Chartiers Valley graduate continues key role in The CW's 'Breaking Pointe'

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Allison DeBona's life in dance is beyond real.

Two seasons into The CW's summer docuseries, "Breaking Pointe," which resumes 9 p.m. Monday, the Pittsburgh native who became a breakout star of the first season said her life on screen will be more of an open book than previously depicted.

The new season also promises to be one heck of a ride.

"It's been one of those game-changer years; I feel like I've come to a crossroads," said Ms. DeBona, 29, a soloist with Ballet West in Salt Lake City. "It was like, fireworks, all over the place."

In season one, the Chartiers Valley High School graduate came off as somewhat aloof in her on-again, off-again friends/more-than-friends relationship with company member Rex Tilton. In a promo for season two, she states flatly that they are no longer together, and in the premiere episode, viewers learn why.

"I am telling you, I think people are going to be shocked," she said recently, back in Bridgeville to help her sister, Delaney, celebrate a Sweet 16 birthday.

"I didn't hold back in any which way. I was myself, and I was very honest this season, unlike last season, when I was quiet, and that's where they got that bitchy demeanor.

"People would come at me, and if Rex would start talking to me about something that was personal, I wasn't OK with giving that up to the country.

"So I would sit there, with a million things to say, and it looked like I was just shunning him. But really, it was just my way of trying to protect us, and it didn't come off that way."

Unlike shows such as Lifetime's "Dance Moms," there doesn't appear to be any reason for producers to manufacture drama -- it seems to permeate the lives of the Ballet West members.

Couples get together, break up, kiss and make up. Naturally, the dancers are competitive, some cattily so.

Although injuries were not key to the first season plot, upcoming episodes will deal with one dancer's potentially devastating condition.

"Breaking Pointe" was a bit light on dancing, heavy on the drama last season, which dismayed some fans. But Ms. DeBona said it's exactly that sort of life experience that informs and enhances what goes up on the stage.

"What people have to understand is, we are artists and we thrive on experiences we have in our lives. To us, all that petty, stupid drama really makes us better at what we do."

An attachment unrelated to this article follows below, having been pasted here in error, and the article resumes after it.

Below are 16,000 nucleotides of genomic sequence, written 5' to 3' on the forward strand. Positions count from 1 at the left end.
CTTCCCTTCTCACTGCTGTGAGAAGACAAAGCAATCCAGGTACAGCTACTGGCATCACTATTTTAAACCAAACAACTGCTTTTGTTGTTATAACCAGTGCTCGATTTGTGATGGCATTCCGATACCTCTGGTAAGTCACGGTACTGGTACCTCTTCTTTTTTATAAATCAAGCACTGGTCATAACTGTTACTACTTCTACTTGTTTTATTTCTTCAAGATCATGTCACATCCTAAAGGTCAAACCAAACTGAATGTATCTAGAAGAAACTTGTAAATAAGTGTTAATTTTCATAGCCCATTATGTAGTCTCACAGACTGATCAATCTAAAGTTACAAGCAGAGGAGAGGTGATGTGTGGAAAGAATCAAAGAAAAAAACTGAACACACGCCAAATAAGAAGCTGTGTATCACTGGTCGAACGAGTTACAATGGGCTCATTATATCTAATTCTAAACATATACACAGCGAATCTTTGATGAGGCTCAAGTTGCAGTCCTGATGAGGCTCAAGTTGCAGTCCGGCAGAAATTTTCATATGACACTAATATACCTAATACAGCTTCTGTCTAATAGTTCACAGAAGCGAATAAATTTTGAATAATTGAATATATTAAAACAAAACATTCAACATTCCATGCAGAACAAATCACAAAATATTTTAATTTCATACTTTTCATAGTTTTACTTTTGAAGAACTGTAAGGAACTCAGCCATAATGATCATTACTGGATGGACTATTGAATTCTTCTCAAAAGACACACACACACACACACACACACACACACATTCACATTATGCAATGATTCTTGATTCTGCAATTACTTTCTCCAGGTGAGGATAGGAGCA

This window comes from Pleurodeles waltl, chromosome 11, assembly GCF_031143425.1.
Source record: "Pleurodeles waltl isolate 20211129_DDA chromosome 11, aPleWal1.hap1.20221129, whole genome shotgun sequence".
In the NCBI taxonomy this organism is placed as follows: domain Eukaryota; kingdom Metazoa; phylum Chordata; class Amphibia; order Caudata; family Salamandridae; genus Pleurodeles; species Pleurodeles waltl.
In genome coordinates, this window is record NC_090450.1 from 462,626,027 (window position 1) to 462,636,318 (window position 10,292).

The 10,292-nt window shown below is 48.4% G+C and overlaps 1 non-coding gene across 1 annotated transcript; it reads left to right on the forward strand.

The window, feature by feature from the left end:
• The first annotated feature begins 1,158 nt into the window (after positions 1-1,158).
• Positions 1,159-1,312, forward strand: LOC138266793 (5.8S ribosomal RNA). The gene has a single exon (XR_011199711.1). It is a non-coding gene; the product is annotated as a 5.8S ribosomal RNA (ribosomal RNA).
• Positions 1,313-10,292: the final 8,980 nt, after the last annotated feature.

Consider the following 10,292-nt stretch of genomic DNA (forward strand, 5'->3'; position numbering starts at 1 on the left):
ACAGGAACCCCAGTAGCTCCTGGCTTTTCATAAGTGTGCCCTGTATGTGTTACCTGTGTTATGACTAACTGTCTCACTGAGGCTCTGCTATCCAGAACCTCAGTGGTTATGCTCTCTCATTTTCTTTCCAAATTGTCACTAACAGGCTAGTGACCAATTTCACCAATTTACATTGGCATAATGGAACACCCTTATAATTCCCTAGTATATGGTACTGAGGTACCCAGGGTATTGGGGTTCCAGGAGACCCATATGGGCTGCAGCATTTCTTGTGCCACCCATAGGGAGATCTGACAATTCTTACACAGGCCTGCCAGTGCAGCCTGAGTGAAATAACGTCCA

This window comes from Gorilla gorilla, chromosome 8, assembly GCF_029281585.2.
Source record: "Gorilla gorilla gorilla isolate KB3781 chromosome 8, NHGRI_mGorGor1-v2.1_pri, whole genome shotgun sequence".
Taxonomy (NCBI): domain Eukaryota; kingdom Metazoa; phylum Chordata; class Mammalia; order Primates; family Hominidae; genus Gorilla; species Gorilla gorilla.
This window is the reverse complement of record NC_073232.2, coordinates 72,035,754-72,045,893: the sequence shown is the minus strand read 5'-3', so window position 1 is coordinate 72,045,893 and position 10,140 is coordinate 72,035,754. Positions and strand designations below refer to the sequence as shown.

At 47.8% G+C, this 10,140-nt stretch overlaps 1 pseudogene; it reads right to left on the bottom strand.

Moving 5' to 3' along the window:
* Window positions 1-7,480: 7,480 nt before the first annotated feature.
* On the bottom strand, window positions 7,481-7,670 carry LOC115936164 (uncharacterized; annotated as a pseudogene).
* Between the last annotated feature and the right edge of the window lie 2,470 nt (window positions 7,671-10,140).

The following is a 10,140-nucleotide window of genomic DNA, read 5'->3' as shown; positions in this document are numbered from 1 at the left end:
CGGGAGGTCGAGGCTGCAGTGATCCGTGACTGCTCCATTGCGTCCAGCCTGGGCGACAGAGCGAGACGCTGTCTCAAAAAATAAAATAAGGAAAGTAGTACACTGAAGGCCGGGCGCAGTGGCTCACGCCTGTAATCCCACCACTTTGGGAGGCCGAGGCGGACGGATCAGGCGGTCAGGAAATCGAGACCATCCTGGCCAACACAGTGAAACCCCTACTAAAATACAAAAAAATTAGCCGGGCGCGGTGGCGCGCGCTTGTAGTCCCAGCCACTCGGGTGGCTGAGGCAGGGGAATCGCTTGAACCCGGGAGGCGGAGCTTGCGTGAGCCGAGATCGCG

No one, whether a ballerina or an ice road trucker or a pastry chef, probably gets used to being recognized by strangers after appearing on a television show. That one-way sense of familiarity can be unnerving, as Ms. DeBona discovered after a performance in Las Vegas.

"I had the most crazy experience with a fan," she said.

On season one, Ms. DeBona talked about her longtime relationship with a man who was not a dancer, and how it impacted any chance of her getting together with Mr. Tilton. In Las Vegas, an autograph-seeker noticed when she hugged a male friend who had come to watch the show.

"She says, 'Don't tell me THAT'S the other guy?' "

"I felt like saying, 'Lady, I need to take a picture with you to show to my family. Because, would you ever say that to a stranger?' No. But they don't think we're strangers."

Ms. DeBona compared her onstage chemistry with Mr. Tilton to the relationship of old-time movie actors. "There's something between the two that's special. Adam [Sklute, BW artistic director] surveys the room every day to see what's going on with these dancers, who is looking good."

Although the Allison/Rex relationship was a major part of the first season, "Breaking Pointe" picks up on the story of up-and-coming contender Beckanne Sisk, who is among the four women vying for a coveted lead role in "Cinderella."

Ms. Sisk was shown trying to fit in socially with the more established dancers last season, some of whom warily viewed her the way a lioness might an upstart cub.

"You're going to see how Beckanne and I are evolving [socially and competitively] in the company. She and I are dancing a lot in the same room."

New dancers who might figure prominently include Josh Whitehead, a young African-American from an unconventional ballet background, and drama-loving Zach Prentice, who is engaged to his non-dancer boyfriend.

Rather than toggle between highlights of the dancers at work, then dancers at play, it's likely the overarching theme will include both: "I think they are going to show how our relationships actually affect the working environment," Ms. DeBona said. "It's not like we are in a little box eight hours a day."

The cameras were also on hand when Ballet West went on the road for trips to Las Vegas and the Kennedy Center in Washington, D.C.

In Vegas, the troupe collaborated in a special event with Nevada Ballet Theater and Pacific Northwest Ballet. They performed George Balanchine's three-part abstract work, "Jewels," with Ballet West on "Emeralds," Nevada Ballet Theater on "Rubies" and Pacific Northwest on "Diamonds."

"While we were doing 'Emeralds,' [Pacific Northwest] is lined up in the wings to watch us. Like, 'Who's Ballet West? Are they worthy to represent all of us as dancers?' That's what it felt like, and by the end, they were praising us, graciously."

Ms. DeBona said it took about six months for her to come to terms with putting her life in front of the cameras.

"And I feel like in 'Breaking Point' season two, you're going to see me emerging from all that," she said.

"Adam and I talk a lot about it, how I was struggling and how different it was during the [season two] filming time, when I took control of what was happening to me instead of just letting things happen to me.

"I hope people appreciate how honest I am."

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Maria Sciullo: or 412-263-1478 or @MariaSciulloPG.


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